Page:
Senior women legislators hit trail
Campaigning, they cite history of vote
MARLBOROUGH — Senior women legislators fanned out across the region yesterday in support of freshman female representatives facing election challenges, saying the push was particularly significant in this 90th anniversary year of the 19th Amendment, which gave women the right to vote.
“The whole point of supporting other women is to make sure that they feel they are supported and that they can run for office,’’ said Patricia Haddad, a Somerset Democrat who is the assistant majority whip of the House.
Traveling in a bus that shuttled them from Hudson, Marlborough, Framingham, and Bellingham, the women held a roundtable discussion and stood on street corners and at rotaries holding signs for the candidates, smiling and waving at passing motorists.
For the women, the electoral push comes at a time when women’s toehold in the Legislature — they hold 26 percent of the 200 seats — is threatened by a wave of women leaving office. There are six women departing the House and three women the Senate. In one of those districts — that of state Senator Joan Menard of Fall River — no woman is running for the open seat.
The departures leave open the possibility that the Legislature could see a net loss of women — a change that would mark a comedown from 2009, when women made up the largest percentage of incoming freshmen in recent memory. Women also hold a record number of leadership positions, serving as committee chairs and vice chairs, as well as members of the speaker’s leadership team, according to Haddad.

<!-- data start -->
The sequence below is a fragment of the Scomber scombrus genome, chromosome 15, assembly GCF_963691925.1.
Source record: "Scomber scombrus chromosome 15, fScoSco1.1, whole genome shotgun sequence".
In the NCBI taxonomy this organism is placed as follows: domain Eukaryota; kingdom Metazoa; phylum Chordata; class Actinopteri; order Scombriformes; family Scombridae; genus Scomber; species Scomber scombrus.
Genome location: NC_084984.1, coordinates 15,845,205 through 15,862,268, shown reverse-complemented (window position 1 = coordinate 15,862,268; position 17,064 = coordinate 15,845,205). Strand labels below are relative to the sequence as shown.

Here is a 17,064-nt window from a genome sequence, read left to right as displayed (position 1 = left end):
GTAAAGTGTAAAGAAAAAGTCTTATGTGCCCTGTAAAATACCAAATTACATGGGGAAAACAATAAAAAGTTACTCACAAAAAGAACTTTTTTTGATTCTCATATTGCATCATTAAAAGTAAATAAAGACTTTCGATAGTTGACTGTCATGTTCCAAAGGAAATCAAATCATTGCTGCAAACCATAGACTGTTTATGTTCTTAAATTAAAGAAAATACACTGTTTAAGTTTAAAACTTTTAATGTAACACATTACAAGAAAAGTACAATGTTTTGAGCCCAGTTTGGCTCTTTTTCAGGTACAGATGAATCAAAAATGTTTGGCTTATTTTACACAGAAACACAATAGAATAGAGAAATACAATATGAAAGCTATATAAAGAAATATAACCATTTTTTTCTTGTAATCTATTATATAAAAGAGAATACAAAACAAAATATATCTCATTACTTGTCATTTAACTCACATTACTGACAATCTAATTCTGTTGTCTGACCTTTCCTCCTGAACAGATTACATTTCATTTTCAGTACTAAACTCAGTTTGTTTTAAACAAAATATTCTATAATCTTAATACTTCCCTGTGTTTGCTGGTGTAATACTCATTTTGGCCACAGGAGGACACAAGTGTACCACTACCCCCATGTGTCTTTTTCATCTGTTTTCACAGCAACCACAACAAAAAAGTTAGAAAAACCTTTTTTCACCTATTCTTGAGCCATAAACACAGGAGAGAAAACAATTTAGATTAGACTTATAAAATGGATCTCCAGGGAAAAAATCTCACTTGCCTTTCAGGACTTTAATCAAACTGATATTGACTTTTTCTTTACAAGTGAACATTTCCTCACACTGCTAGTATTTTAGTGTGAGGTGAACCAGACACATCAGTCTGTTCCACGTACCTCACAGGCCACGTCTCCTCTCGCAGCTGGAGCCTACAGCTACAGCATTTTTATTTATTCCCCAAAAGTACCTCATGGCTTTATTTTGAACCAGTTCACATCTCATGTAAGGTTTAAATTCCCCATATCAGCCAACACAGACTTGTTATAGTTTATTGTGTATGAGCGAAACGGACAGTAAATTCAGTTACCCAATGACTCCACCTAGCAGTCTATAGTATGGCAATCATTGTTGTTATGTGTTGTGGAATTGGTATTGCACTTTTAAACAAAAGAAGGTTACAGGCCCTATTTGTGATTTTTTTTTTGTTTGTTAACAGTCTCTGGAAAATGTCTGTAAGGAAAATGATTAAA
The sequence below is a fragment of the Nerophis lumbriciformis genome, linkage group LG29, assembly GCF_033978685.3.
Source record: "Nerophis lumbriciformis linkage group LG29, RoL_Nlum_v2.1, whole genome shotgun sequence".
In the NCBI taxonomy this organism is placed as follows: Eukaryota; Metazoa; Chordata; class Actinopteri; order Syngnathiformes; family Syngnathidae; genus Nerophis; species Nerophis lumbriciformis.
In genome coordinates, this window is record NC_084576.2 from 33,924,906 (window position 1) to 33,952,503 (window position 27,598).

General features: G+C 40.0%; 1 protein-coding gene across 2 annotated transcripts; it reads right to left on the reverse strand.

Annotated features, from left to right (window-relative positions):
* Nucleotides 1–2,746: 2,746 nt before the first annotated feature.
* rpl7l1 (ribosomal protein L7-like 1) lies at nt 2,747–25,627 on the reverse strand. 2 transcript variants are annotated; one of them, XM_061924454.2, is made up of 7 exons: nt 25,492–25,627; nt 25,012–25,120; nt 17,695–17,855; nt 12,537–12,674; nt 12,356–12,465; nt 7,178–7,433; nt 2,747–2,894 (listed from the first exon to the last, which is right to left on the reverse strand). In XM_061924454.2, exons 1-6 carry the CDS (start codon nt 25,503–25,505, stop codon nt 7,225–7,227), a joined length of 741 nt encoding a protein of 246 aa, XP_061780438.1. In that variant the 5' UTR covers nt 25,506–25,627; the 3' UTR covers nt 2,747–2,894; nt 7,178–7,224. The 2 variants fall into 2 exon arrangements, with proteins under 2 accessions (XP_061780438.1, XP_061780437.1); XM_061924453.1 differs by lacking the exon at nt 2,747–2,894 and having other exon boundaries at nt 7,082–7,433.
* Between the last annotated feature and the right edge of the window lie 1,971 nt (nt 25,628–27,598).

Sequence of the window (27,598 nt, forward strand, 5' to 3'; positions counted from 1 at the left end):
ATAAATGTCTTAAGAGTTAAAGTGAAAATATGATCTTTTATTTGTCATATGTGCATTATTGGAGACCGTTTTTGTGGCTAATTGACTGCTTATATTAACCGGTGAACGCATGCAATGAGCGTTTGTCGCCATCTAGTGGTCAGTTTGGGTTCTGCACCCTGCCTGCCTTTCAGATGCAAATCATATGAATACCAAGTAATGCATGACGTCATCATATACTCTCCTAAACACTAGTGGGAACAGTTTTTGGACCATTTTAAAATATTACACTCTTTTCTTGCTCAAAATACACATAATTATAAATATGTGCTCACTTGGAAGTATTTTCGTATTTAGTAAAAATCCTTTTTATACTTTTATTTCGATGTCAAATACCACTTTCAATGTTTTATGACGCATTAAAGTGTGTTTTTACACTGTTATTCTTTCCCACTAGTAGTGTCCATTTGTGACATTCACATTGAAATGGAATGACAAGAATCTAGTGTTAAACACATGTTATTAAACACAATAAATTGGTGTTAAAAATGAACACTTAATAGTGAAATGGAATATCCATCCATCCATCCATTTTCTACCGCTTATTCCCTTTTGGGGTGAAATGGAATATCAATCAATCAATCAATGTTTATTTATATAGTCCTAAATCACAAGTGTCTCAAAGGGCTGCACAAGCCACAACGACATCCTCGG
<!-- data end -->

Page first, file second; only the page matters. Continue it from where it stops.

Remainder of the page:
Massachusetts lags behind a number of other states in its percentage of female state legislators. According to the National Conference of State Legislators, New Hampshire claims the largest contingent, with 37.3 percent of its legislative members female. Next up is Vermont with 37.2, Colorado with 37 percent, and Minnesota with 34.8 percent.
In Massachusetts, as of 1979, only 7.5 percent of legislators were women. By the late 1990s, women had grown to be a quarter of legislators — but that figure has remained virtually unchanged, according to the Center for Women in Politics and Public Policy at the University of Massachusetts at Boston.
“We are not where we would want to be in terms of equal representation,’’ said Priti Rao, director of the Massachusetts Women’s Political Caucus. She noted that women make up 51 percent of the state’s population.
As part of a push to increase female representation, Rao said that in the anniversary year of the 19th Amendment, a push will be on to involve women in the political process.
“Women supporting women is how we get to equal representation,’’ she said. “Women worked really hard for the privilege so we want to make sure that women are exercising their right.’’
Rao noted that a major hurdle in getting more women elected in Massachusetts lies in persuading more women to run. That task is difficult because women who are just as qualified as men are often more reluctant to run for office, Rao said.
On average, she said, women have to be asked seven times by seven different people before making the decision to run, Rao said.
“They often feel that they are not ready,’’ she said.
Haddad said she often hears from young women that they feel torn between running for office and tending to families.
“We haven’t broken that barrier yet,’’ she said.
Yet, at the same time, women, too, have greater access to campaign funding with their growing professional connections, said Representative Alice Wolf of Cambridge.
“It’s gotten a lot easier for them to raise money,’’ she said as she stood on a Marlborough street corner holding a sign for Danielle Gregoire, one of the freshmen legislators facing a challenger in November.
Sarah Schweitzer can be reached at email@example.com.